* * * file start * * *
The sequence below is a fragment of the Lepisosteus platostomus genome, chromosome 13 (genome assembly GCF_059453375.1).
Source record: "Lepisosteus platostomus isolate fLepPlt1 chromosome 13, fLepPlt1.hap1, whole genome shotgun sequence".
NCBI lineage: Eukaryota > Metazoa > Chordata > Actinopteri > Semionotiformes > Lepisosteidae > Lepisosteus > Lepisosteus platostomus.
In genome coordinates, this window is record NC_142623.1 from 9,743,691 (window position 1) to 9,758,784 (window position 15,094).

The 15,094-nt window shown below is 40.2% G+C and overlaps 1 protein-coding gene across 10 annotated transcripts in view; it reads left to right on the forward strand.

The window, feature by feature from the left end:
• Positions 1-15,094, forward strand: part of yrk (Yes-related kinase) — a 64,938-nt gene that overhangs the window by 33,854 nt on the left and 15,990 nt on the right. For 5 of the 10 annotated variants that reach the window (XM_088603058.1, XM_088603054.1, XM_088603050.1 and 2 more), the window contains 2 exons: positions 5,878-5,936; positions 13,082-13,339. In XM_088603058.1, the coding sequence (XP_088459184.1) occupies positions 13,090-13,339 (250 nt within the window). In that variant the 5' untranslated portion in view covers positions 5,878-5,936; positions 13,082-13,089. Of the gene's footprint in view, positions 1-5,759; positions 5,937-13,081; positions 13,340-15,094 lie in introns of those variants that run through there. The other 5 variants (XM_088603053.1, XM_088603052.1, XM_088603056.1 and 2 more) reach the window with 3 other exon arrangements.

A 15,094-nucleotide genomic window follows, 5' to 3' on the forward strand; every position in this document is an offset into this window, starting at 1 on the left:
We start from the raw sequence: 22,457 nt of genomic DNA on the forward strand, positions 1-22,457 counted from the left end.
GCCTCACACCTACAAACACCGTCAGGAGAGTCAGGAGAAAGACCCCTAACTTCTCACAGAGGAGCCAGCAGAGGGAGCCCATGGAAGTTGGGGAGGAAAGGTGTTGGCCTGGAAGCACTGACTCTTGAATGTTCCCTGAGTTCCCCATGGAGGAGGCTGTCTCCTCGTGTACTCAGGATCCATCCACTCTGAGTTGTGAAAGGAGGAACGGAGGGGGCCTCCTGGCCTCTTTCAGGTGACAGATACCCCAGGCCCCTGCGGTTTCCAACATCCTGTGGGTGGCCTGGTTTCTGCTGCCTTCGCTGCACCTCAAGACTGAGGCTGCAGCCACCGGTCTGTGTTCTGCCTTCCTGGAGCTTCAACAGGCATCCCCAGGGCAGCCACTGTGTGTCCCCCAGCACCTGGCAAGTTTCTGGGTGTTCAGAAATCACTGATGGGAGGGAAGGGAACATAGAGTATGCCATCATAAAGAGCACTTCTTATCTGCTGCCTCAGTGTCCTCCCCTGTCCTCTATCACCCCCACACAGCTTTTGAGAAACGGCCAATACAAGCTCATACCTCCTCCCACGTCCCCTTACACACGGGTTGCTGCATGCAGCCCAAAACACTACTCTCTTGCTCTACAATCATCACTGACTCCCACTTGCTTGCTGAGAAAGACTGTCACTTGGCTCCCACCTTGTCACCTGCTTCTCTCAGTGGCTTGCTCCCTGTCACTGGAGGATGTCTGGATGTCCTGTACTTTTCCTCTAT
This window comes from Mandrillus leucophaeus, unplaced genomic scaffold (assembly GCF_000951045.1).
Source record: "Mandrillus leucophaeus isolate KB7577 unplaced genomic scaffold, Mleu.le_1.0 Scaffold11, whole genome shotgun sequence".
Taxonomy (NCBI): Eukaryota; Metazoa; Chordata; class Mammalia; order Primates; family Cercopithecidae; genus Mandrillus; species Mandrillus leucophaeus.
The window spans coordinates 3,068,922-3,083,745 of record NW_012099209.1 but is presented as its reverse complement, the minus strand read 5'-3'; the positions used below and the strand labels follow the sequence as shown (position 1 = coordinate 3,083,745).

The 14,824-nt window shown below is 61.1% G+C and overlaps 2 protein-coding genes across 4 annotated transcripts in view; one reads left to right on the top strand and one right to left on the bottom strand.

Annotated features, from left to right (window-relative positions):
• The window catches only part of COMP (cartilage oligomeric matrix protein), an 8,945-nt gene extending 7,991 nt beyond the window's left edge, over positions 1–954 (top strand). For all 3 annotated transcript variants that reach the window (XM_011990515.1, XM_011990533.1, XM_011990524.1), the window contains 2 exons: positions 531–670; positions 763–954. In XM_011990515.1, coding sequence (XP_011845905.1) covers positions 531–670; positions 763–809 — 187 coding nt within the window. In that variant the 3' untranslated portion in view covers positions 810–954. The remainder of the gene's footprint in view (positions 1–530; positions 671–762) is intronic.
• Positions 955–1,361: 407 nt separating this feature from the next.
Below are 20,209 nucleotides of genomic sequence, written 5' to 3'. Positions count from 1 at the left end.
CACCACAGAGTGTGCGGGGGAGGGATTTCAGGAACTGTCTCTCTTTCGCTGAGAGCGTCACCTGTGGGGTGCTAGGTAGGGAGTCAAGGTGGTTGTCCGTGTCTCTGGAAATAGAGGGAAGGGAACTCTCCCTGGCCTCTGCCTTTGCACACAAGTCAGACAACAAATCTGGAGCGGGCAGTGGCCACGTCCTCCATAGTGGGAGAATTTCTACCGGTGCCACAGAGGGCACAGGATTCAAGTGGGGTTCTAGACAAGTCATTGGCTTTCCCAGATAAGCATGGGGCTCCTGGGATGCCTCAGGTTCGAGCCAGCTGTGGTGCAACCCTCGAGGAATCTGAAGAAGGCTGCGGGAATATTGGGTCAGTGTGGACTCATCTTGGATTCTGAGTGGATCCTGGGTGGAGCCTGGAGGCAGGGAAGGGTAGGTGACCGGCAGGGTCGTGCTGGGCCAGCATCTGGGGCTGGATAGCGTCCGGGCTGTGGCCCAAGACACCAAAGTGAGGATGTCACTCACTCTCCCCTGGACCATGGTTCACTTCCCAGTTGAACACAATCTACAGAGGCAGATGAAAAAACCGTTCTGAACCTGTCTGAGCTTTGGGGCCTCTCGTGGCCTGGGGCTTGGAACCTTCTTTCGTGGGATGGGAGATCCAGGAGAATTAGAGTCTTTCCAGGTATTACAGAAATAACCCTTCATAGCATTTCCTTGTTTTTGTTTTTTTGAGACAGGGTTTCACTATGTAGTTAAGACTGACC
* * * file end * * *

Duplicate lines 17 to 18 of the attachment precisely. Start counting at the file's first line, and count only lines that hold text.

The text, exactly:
• The window catches only part of COMP (cartilage oligomeric matrix protein), an 8,945-nt gene extending 7,991 nt beyond the window's left edge, over positions 1–954 (top strand). For all 3 annotated transcript variants that reach the window (XM_011990515.1, XM_011990533.1, XM_011990524.1), the window contains 2 exons: positions 531–670; positions 763–954. In XM_011990515.1, coding sequence (XP_011845905.1) covers positions 531–670; positions 763–809 — 187 coding nt within the window. In that variant the 3' untranslated portion in view covers positions 810–954. The remainder of the gene's footprint in view (positions 1–530; positions 671–762) is intronic.
• Positions 955–1,361: 407 nt separating this feature from the next.